L/Sgt. Ellis "John" Kay MM. 7th Btn Royal Norfolk RegimentSergeant Ellis Kay (4204388) served with the 7th Battalion Royal Norfolk Regiment in WW2. He was awarded the Military medal - London Gazette entry 21st December 1944.Peter Kay
Sgt. Arthur Edward Kerton Royal Norfolk RegimentArthur Edward Kerton served with the Royal Norolk Retiment. He spent time as a Prisoner of War in Stalag 8b
Drmr. Ronald Edgcombe 2nd Batt, HQ Coy Royal Norfolk Regiment (d.May 1940)My uncle, Ronald Edgecombe, joined the Norfolk Regiment in 1936, He was a bass drummer in the regimental band. We always assumed he was killed in the massacre, but in the 1970s I discovered he was wounded some two or three weeks before the massacre. Unfortunately, there is no record of this, and further searching has not found any trace of him or his great mate Sgt. Kelley.Jean
Pte. Harry Whitfield Brown S Company Royal Norfolk RegimentHarry Brown served with S Company, Royal Norfolk Regiment from 12 February 1942. He was in France during WW2,attached to the Hampshire Regiment, from 11 July 1944 until 18 August 1944 when he sustained shrapnel wounds through both feet and left shoulder during a mortar attack whilst advancing to contact near Caen. He was evacuated to England for treatment and was finally discharged from service in July 1945.
Harry now lives in Newmarket, Suffolk and would like to hear from old palsChris Keech
Capt. Charles Benjamin Kemp Jickling Royal Norfolk Regiment (d.14th Apr 1945)My Uncle Charles Jickling was captured at Dunkirk and imprisoned in a camp in Germany. He was a Captain in the Royal Norfolk Regiment.
On the last day of the war they were being marched from their camp. They were shot by Americans, who thought they were Germans as they flew over. This was on the 14th April, 1945. He was 29 when he died. Benjamin is buried at Durnbach War Cemetery. He was army No. 00238BA; service umber 67110.
I found out from my other Uncle that Ben had been in Eichstatt, Southern Germany; though I suspect not for the entirety of his time in captivity. He is mentioned in the book, 'The Last Escape', by John Nichol and Tony Rennell. You may be interested to have the following information.
The German commanders had been ordered to evacuate the camp and march to Moosburg due to the advance of the Russians. This event took place on the 14th April 1945. The brigade moved out in Battalions. Two aeroplanes had been circling overhead; American Mustangs. Six other planes arrived and circled the camp. The leading plane took a dive and burst into machine gun fire. Plane after plane then came roaring over the column blasting the men with machine gun fire. The Americans were in charge of much of the Airspace in Bavaria.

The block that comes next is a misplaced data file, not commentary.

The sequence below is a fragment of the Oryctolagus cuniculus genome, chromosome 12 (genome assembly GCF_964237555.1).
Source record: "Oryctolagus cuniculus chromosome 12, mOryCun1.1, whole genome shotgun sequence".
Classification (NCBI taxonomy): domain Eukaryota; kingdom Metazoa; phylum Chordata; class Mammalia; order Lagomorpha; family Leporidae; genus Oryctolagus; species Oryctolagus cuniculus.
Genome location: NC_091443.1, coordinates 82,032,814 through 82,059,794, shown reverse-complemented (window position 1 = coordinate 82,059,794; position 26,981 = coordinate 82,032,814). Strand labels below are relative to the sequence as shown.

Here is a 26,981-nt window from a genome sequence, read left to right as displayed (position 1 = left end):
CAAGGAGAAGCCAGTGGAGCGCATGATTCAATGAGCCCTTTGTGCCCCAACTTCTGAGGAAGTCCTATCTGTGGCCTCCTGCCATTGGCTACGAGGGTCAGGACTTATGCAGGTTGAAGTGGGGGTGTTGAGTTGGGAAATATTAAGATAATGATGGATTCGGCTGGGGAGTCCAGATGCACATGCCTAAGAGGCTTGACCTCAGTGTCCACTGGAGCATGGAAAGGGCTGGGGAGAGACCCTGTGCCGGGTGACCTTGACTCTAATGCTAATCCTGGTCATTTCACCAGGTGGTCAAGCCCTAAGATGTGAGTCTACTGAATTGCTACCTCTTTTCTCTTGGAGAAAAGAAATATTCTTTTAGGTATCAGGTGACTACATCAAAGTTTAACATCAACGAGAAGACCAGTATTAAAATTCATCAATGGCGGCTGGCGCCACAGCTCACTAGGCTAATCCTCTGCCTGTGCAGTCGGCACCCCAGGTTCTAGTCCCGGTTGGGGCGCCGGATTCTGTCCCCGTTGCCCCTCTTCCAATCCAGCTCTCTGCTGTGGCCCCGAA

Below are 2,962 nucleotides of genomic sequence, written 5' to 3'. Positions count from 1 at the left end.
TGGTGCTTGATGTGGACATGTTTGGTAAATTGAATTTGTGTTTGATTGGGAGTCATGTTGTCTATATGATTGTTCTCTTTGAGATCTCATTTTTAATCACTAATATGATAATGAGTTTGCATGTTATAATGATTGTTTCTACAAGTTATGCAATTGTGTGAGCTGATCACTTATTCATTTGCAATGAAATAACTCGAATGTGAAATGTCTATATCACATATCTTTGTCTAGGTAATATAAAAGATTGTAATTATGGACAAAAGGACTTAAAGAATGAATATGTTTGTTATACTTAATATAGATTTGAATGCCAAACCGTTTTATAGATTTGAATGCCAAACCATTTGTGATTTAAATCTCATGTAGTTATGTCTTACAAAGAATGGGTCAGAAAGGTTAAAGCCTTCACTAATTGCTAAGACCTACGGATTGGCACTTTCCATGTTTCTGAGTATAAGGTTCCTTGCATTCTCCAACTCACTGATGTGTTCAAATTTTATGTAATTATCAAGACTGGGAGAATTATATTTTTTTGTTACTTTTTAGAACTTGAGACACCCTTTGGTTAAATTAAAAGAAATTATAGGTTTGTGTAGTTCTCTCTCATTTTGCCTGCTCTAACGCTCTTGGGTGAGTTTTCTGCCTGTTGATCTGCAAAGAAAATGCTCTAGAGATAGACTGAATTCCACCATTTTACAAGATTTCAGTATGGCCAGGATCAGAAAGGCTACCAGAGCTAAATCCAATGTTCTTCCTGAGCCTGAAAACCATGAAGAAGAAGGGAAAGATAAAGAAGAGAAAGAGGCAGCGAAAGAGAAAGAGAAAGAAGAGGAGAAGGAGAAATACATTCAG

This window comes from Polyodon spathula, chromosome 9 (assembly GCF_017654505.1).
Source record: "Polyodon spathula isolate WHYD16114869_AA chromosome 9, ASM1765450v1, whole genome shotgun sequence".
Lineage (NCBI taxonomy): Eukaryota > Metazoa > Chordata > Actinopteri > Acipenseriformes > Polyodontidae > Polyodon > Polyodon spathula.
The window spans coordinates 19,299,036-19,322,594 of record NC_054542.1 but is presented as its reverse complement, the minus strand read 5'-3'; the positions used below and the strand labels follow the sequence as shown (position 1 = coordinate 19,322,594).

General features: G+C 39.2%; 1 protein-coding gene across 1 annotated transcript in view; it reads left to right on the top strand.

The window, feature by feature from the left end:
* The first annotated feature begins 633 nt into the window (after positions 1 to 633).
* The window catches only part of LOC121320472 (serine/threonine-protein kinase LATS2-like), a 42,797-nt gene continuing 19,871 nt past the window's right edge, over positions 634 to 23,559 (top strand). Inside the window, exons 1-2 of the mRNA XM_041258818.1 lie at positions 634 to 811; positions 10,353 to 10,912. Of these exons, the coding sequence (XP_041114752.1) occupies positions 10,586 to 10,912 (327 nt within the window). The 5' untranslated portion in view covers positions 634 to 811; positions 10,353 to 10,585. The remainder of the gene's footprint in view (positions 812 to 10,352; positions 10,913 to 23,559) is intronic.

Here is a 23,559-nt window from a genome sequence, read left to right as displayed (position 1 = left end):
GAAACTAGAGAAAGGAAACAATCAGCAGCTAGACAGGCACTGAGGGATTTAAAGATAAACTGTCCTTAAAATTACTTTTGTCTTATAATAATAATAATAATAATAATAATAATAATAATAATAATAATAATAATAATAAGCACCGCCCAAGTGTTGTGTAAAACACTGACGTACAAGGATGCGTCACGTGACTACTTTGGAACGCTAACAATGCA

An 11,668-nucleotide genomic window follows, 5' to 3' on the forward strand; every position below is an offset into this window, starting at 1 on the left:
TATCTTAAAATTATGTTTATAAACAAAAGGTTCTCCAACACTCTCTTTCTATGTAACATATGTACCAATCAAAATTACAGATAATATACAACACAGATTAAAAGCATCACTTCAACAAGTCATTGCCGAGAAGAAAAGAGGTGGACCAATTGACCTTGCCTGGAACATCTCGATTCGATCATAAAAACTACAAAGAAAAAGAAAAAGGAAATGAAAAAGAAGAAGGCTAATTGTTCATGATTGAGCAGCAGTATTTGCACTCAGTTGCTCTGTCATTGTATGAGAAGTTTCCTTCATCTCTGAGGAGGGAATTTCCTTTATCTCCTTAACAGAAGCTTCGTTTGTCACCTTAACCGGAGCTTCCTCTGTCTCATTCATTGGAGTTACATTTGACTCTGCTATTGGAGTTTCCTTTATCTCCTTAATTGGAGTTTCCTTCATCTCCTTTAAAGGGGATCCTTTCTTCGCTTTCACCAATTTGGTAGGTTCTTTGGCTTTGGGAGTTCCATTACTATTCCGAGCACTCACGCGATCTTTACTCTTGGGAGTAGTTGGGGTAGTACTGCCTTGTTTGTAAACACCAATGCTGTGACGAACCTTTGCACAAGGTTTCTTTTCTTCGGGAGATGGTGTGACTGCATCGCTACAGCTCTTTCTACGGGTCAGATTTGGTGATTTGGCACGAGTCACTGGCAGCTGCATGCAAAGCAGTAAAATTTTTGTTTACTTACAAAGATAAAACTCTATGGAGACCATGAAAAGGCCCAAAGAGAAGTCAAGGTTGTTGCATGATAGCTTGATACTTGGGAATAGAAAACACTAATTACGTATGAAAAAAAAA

The total death toll was 11 British Officers with 50 wounded. It turned out that the Americans thought they were a column of Hungarian troops, who had similar uniform. After the incident they refused to march in the daylight and went by night. They reached Moosburg and were liberated 8 days later. Other methods they used to avoid similar incidents were to make a flag out of old sheets and paint it with a red cross. There is an article about the incident on the City of Kingston Historical Website.
How can I find out more information about where exactly he was. Did anyone serve with him?Melissa Eisdell
Edward Harrison Royal Norfolk RegimentPte. Edward Harrison of the Royal Norfolk Regiment was my grandfather. He was captured & spent many years in a prisoner of war camp.Jacqueline Last
Pte. James Michael Abrahams 2nd Battalion Royal Norfolk RegimentMy father James Abrahams, served in India during the thirties. He was not involved in the massacre in France but said he left France via a coalboat from St Malo. I know no more other than that his discharge papers mentioned REME and I think he spent the rest of the war years working on railway lines. He was friends with Bert Pooley and we socialised as families together after the war.Pat Prince
Pte. Charles Henry Robert Lovegrove 2nd Battalion Royal Norfolk RegimentMy father, Charles Henry Robert Lovegrove, service no. 5767704 enlisted in the Nofolks on 16th July 1923. He served with the 2nd Battalion and was a drummer/bugler in the Battalion Band. He was an infantry man and was in the retreat to Dunkirk and was one of the fortunate members of the Battalion to get to the beach. However, several were killed and he was badly injured there but was fortunate to be brought back to U.K.
I was born in 1944 and never knew about his further experiences as he never ever spoke about it but had over twenty operations on his legs that were damaged by shrapnel. Now that WW2 is part of the curriculum in schools his grandchildren and great grandchildren want to know. If anyone can give us some information it would be gratefully received.Robin Lovegrove
Cpl. Frederick Lloyd Davis 2nd Btn. Royal Norfolk Regiment (d.25th May 1940)My grandfather, Frederick Lloyd Davis was a bandsman in the 2nd Battalion Royal Norfolks so he served as a stretcher bearer. He was reported missing in action on 25th May 1940 while defending Dunkirk. He was originally from Christchurch in Dorset and was married with two young sons.Andy Davis